By Austin Babb and Jason Wu
Hsiao Attends Biden Inauguration
Hsiao Bi-khim, Taiwan’s representative to the U.S., was formally invited to attend the inauguration of U.S. President Joseph R. Biden Jr. on January 20, the first such invitation extended to a Taiwanese diplomat in four decades. In previous years, envoys from Taiwan were granted entry to the event through admission tickets provided by U.S. legislators.
Hsiao posted a video clip of herself at the inauguration ceremony to social media, stating that she was honored to attend the event on behalf of the government of Taiwan. “Democracy is our common language and freedom is our common objective,” she said regarding Taiwan-U.S. relations. “I look forward to working with the next administration in advancing our mutual values and interests.”
Tsai and Craft Meet Virtually
President Tsai Ing-Wen and U.S. Ambassador to the United Nations Kelly Craft held a virtual meeting on January 14, during which they discussed topics such as Taiwan’s role as a force for good and its place on the world stage. Craft had originally been scheduled to visit Taiwan January 13-15, but the trip was called off – and replaced by the virtual meeting – when the State Department announced that it was canceling all foreign diplomatic trips to concentrate on the presidential transition.
In a tweet following the meeting, Craft wrote that Taiwan is a model for the rest of the world, citing Taiwan’s success in fighting COVID-19. She noted that Taiwan is also making rapid developments in the fields of health, technology, and cutting-edge science, but that due to China’s obstruction, it has been unable to share its success stories and methodologies with the international community. Craft emphasized that transparency, free sharing of information, and international cooperation are critical to overcoming the hardships brought about by the global pandemic.
Craft also made headlines in Taiwan for posting a picture of herself carrying a Formosan black bear plush toy into the General Assembly Hall of the UN.
Diplomatic Visits Held in Europe
On January 9, former U.S. Secretary of State Mike Pompeo announced that longstanding restrictions on interactions between U.S. officials and their Taiwanese counterparts would be lifted. The move was one of the last steps taken to bolster the U.S.’ unofficial ties with Taiwan in the final days of the Trump presidency.
A few days after the announcement, U.S. Ambassador to the Netherlands Pete Hoekstra hosted Taiwan’s representative to the country, Chen Hsing-hsing, at the U.S. embassy there. Then, on January 16, Taiwan’s representative to Switzerland David Huang met with U.S. Ambassador Edward McMullen at the U.S. embassy in Bern. During the meeting, Huang said he “extended Taiwan’s appreciation to the U.S. for the support it has shown to Taiwan’s government and people.” McMullen later tweeted that “the United States and Taiwan share common values of freedom, rule of law, and respect for human dignity.”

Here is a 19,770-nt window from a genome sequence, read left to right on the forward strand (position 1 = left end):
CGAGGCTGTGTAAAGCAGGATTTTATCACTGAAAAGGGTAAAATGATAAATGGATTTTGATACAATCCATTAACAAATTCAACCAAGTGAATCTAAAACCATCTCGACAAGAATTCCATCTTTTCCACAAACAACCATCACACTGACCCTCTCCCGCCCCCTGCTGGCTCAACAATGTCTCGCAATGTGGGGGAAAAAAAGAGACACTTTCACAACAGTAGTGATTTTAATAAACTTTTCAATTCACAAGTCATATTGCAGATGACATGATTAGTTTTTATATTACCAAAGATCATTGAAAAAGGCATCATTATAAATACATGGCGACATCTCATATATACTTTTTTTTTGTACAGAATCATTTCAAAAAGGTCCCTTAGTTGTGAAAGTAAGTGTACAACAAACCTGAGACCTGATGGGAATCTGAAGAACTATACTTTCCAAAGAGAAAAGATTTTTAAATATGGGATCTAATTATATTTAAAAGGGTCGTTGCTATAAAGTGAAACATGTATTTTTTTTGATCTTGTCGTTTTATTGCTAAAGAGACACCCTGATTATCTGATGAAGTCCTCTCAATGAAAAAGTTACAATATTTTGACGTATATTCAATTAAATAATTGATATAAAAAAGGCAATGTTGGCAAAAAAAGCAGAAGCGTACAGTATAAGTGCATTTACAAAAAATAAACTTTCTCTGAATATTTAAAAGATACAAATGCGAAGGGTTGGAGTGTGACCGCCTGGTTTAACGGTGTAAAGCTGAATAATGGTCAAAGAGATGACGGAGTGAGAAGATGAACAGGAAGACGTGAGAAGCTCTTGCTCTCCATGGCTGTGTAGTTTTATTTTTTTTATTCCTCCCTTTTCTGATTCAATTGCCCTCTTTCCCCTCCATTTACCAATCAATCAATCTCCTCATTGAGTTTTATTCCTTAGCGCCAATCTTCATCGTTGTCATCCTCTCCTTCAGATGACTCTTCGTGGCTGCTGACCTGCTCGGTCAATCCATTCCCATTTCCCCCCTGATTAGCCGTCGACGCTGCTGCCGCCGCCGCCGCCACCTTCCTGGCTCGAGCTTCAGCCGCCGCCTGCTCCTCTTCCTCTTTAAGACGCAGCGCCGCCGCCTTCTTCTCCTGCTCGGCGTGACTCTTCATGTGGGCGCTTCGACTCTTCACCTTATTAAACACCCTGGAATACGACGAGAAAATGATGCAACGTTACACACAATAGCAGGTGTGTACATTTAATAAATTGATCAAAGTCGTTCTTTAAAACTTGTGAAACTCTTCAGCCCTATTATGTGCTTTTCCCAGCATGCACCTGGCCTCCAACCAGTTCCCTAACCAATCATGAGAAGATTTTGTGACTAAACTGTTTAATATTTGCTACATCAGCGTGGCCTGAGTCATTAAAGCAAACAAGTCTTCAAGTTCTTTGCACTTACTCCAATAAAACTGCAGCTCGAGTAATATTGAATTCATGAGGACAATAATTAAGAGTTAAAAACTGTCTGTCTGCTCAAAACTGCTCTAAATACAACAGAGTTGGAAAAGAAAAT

The lifting of restrictions on official contacts marks a new chapter in U.S.-Taiwan relations, yet some have questioned whether such a decision really brings substantive benefits to Taiwan or merely complicates the recently inaugurated Biden administration’s relationship with Beijing.
Campbell Appointed Biden’s ‘Asia Czar’
President Biden has appointed Kurt Campbell, chairman and co-founder of The Asia Group consultancy, to newly created position of Deputy Assistant to the President and Coordinator for Indo-Pacific Affairs at the National Security Council. Campbell, who has extensive experience in the public and private sectors, served as Assistant Secretary of State for East Asian and Pacific Affairs under President Barack Obama.
Congratulating Campbell in a tweet, Taiwan representative to the U.S. Hsiao Bi-khim said he “is well known and highly respected around Asia. She added that “he has a strategic vision as well as practical experience,” and that she looks forward to working with him in the future.
Speaking remotely at an Indo-Pacific Security Dialogue held in Taipei last December, Campbell encouraged Beijing and Taipei to enter into a degree of “productive and quiet dialogue,” which he said “is in everyone’s best strategic interests.” He also stated that “there is a broad group of people across the political aisle that understand the profound significance of Taiwan and our strategic interest in maintaining a strong relationship with Taiwan.”
PLA Ramps Up ADIZ Breaches
The People’s Liberation Army (PLA) has recently been conducting an unusually high level of “gray zone” military activities in the Taiwan Strait. Over the past year, Chinese reconnaissance aircrafts and spy planes have frequently intruded into Taiwan’s air defense identification zone (ADIZ) as tensions between China and the U.S. heightened, and as further steps were taken to strengthen the unofficial U.S.-Taiwan relationship.
On the day of President Biden’s inauguration, China dispatched a Shaanxi Y-8 tactical reconnaissance aircraft into the southwestern corner of Taiwan’s ADIZ, prompting Taiwan to scramble its own fighter jets. It was only the latest of the series of provocative intrusions by the PLA into Taiwan’s military airspace.
According to reports from the Ministry of National Defense, the PLA breached Taiwan’s ADIZ on a daily basis from January 2 to January 7 and from January 11 to January 20. Deployed aircraft included Y-8 anti-submarine planes, Y-8 electronic warfare planes, and Y-9 electronic warfare planes.
Taiwan’s air force has responded by dispatching alert sorties, issuing radio warnings, and deploying air defense missile systems.